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COP21 A Health, Technology, Energy, Transportation Agreement

Conference of Parties (COP) 21 also known as the 2015 Paris Climate Conference shall be the first UN negotiation with the aim to achieve legally binding and universal agreement on climate, to reduce global warming by 2°C, and 5% reduction in greenhouse gases. COP21 will be held at Le Bourget from 30th November to 11th December 2015. At the time of the conference, Le Bourget shall be known as the blue-zone area in Paris for UN delegates and public bodies’ attendees.

The Sustainable Innovation Forum 2015 in partnership with UNEP, will convene more than 500 attendees at an expanded two day session (7th to 8th of December), to further increase the facilitation of partnerships and to bring greater scale to business innovation on climate change.

Pre-Paris meet

During the Responsible Business Forum in Singapore (RBF Singapore; Marina Bay Sands & Gardens by the Bay) earlier this month from the 3rd to 4th November 2015, international delegates of which 80% of the companies were global corporations attended the event.

Mr Tony Boatman, Director of Innovation at Global Initiatives, mentioned a few take home-messages at RBF Singapore, ‘The biggest emitters have signed up to cut down their emissions by 2030. We recognize the complexity, and we are not comparing apples to apples. Countries that are responsible for two-thirds of carbon emission have signed up for COP21, with the aim of 40% reduction to 1999 emissions-level.’

‘What we do know that the commitments will be made in Paris will not be enough, it will not be enough to cap the emissions at 2 degrees,’ said Boatman. COP21 will not be enough and there are a lot more to be done. Outside governmental corporations should be taken into consideration in the protocol for the reduction in emissions.

To save Planet Earth before it is too late

The COP21 universal agreement will include actions for sustainability in businesses, supply chains, logistics, agricultures and global consumer networks. The opportunities for sustainable and responsible finance to be shared for business behaviors to go beyond short-term financial gain in ventures and investments framework. Most importantly, for public and private companies to recognize business opportunities to go green and sustainable.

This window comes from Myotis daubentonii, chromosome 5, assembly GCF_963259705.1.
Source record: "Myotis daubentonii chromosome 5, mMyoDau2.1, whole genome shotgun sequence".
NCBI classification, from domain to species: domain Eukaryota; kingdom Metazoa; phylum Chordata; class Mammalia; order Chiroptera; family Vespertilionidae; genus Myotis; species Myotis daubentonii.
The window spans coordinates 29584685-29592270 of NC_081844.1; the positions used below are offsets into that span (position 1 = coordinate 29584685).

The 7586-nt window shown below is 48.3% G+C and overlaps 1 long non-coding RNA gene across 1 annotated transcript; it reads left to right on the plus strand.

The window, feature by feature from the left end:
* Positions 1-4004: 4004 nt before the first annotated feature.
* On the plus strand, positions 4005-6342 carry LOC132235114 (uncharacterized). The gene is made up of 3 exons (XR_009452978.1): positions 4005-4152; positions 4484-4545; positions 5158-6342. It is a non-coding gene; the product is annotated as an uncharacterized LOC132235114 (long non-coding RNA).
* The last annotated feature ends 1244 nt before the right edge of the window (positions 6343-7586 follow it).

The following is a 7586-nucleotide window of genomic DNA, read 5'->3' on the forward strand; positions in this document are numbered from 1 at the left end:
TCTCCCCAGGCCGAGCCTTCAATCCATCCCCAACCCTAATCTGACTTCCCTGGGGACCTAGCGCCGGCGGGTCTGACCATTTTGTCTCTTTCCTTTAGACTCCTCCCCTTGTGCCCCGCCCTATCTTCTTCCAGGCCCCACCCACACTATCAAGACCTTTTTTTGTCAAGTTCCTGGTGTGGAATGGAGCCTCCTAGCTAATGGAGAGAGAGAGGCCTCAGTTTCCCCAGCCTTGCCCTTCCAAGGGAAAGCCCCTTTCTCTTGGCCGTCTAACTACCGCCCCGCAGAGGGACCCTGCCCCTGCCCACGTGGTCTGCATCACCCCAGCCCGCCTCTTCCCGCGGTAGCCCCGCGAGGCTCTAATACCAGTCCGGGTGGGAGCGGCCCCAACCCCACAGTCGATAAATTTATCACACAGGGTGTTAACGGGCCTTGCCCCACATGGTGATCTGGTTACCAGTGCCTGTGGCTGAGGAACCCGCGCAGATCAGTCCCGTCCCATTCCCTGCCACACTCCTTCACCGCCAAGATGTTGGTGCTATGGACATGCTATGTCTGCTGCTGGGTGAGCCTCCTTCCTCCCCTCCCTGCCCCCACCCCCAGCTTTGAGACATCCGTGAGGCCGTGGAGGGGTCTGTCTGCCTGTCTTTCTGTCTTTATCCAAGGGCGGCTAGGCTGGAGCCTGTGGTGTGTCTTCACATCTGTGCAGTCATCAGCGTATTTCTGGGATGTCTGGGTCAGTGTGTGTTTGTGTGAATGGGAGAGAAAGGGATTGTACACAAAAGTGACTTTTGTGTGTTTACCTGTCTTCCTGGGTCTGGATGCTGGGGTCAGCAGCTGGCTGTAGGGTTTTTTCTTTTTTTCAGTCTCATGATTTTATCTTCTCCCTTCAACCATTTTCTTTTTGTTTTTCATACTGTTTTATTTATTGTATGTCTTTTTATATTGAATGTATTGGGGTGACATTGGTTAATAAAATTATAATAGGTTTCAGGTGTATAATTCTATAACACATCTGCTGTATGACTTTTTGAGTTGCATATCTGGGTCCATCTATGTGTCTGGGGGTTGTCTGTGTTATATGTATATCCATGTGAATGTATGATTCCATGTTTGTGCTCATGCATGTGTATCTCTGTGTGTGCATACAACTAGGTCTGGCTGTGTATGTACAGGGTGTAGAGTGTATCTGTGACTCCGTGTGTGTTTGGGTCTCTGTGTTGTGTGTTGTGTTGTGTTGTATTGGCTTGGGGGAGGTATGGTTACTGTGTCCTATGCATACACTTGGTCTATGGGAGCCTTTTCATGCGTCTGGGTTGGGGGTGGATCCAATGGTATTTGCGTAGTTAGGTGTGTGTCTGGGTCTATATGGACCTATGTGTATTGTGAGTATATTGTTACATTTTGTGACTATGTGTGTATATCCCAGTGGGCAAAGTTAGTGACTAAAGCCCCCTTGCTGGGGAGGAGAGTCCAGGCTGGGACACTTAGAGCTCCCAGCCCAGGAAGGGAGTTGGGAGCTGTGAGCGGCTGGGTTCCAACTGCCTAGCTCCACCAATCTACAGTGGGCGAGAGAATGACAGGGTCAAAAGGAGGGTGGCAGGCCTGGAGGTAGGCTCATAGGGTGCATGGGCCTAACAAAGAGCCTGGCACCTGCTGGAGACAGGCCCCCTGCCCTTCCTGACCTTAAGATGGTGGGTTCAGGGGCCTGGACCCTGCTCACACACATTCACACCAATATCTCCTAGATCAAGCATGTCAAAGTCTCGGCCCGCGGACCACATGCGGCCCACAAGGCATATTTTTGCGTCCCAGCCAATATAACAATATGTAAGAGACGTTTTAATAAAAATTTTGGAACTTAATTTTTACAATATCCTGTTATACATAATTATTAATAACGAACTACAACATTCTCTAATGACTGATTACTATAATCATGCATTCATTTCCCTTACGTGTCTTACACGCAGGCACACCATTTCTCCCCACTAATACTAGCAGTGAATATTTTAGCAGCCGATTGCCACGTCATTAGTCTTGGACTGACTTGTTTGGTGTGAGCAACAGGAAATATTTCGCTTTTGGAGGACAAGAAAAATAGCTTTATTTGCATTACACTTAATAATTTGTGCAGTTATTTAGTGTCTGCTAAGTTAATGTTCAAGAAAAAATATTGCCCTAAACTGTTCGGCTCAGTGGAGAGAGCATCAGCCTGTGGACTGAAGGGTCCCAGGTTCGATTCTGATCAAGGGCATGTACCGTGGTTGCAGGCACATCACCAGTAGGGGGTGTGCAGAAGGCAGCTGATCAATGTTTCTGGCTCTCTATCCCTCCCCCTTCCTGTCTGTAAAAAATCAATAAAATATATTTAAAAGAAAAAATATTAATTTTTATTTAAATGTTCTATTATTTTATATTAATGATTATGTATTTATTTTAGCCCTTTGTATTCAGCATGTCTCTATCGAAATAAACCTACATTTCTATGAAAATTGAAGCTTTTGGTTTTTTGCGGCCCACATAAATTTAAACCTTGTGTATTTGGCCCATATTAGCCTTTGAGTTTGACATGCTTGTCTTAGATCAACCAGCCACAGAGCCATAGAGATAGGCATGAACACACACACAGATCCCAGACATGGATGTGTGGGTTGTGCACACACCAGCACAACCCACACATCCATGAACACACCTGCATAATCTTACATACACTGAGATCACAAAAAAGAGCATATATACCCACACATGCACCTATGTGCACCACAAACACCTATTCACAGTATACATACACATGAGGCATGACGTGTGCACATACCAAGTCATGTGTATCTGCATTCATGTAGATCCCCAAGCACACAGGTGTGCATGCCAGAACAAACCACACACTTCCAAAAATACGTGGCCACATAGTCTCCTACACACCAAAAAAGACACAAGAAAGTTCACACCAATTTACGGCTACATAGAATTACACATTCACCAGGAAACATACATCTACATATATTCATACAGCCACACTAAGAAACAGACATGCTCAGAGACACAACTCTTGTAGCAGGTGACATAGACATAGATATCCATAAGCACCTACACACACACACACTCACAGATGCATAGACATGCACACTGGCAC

There shall be an increase use of biofuels in commercial and private transports, e.g. aircrafts, road vehicles, etc. This further illustrates the need for further advancement in biofuels research development.

At RBF Singapore opening plenary address, Dr. Vivian Balakrishnan, Singapore’s Ministry for Foreign Affairs said, ‘This is not a natural disaster it is a deliberate man-made disaster, it is vandalism on nature.’ And an encouraging news at RBF Singapore is that the blueprint for Singapore to be sustainable is already available.

‘If you truly believe in democracy that we breathe the same air, drink the same water, eat the same food, then you need to believe in sustainability in the long-term.’ Dr. Balakrishnan will be attending COP21 in December 2015.

Products have to be made from sustainable materials in order to be placed on the shelves for purchase, and transparency must be valid in the supply chain and product distributions. These are some of the practical considerations for long-term survival. Dr. Balakrishnan emphasized that one of the duties for Singaporeans is to prepare and build up resilience against the deleterious consequences of climate change. Public awareness on climate change and sustainability can be raised by giving incentives to individuals who makes an effort to transform the country to a better place and a green-er nation.

‘Sustainability efforts cannot be unilateral,’ as mentioned by Dr. Balakrishnan at RBF Singapore 2015.

Who should cut the ‘Cake’?

Brought forward by industrial revolution, developed nations enjoy access to advanced technology, better accessibilities to remote regions in their respective cities and towns, better food packages that are bound to the regulations of Good Manufacturing Practices, etc. However, it is not practical and maybe ridiculous, to ask big emitters to slash carbon emissions and greenhouse gases to absolute zero while developing countries are still removing trees in the forest.